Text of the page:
Scientists say develop new SARS tracing method

Scientists in Singapore said on Friday they had developed a faster method of detecting strains of the SARS virus.

A new chip containing a “genetic fingerprint” reduces the length of molecular testing of the disease to three days from about one week, the Genome Institute of Singapore said.

The faster a strain of severe acute respiratory syndrome (SARS) is pin-pointed, the quicker health workers can identify the origin of an outbreak and who else may be infected - critical steps in bringing outbreaks under control.

SARS infected about 8,000 people worldwide in 2003, killing nearly 800 including 33 in Singapore. It briefly re-emerged in China in April, killing one person.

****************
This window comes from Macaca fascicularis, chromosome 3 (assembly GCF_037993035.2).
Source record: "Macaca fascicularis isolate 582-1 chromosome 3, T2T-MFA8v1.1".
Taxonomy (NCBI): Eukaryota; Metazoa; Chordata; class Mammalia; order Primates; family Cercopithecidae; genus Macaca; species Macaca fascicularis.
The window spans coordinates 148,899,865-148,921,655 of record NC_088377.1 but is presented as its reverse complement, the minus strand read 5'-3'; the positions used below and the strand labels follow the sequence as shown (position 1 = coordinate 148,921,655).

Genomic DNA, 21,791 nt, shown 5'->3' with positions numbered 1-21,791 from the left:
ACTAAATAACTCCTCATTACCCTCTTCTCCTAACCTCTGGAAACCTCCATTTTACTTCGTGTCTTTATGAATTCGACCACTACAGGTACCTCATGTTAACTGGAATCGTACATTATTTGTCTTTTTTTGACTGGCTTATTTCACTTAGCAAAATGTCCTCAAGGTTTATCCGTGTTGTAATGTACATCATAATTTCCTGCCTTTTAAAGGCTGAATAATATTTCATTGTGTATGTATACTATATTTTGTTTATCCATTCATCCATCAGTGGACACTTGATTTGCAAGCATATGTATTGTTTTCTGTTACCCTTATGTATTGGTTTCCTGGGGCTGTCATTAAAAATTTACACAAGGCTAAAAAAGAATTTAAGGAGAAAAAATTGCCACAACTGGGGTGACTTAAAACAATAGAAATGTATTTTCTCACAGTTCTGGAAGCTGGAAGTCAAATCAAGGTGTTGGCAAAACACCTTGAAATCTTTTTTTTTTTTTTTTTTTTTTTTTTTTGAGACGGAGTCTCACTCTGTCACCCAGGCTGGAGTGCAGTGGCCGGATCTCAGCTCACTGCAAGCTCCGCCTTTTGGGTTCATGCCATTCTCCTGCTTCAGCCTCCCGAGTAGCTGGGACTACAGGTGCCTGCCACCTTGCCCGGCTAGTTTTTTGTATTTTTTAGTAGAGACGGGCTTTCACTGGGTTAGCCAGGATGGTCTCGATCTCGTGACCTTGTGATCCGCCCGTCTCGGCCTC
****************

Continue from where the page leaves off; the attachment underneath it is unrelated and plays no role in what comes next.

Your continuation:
Molecular tests are one of several tests to identify strains of the virus.

“It can help to tell where and when an infected individual may have contracted the disease,” said Dr Edison Liu, executive director of the institute, referring to the new chip.

SARS is caused by a virus from a family known as coronaviruses. They cause diseases in livestock and some cases of the common cold in people.

At the heart of detection process, genetic material known as viral RNA is extracted from a patient and processed in a chip the size of a fingertip. This lights up, revealing a pattern indicating the virus’s genetic code.

The institute said the chip can process up to 50 samples at the same time, allowing large numbers of SARS patients to be screened at once, and can be adapted to detect other illnesses.

Provided by ArmMed Media
Revision date: July 3, 2011
Last revised: by Janet A. Staessen, MD, PhD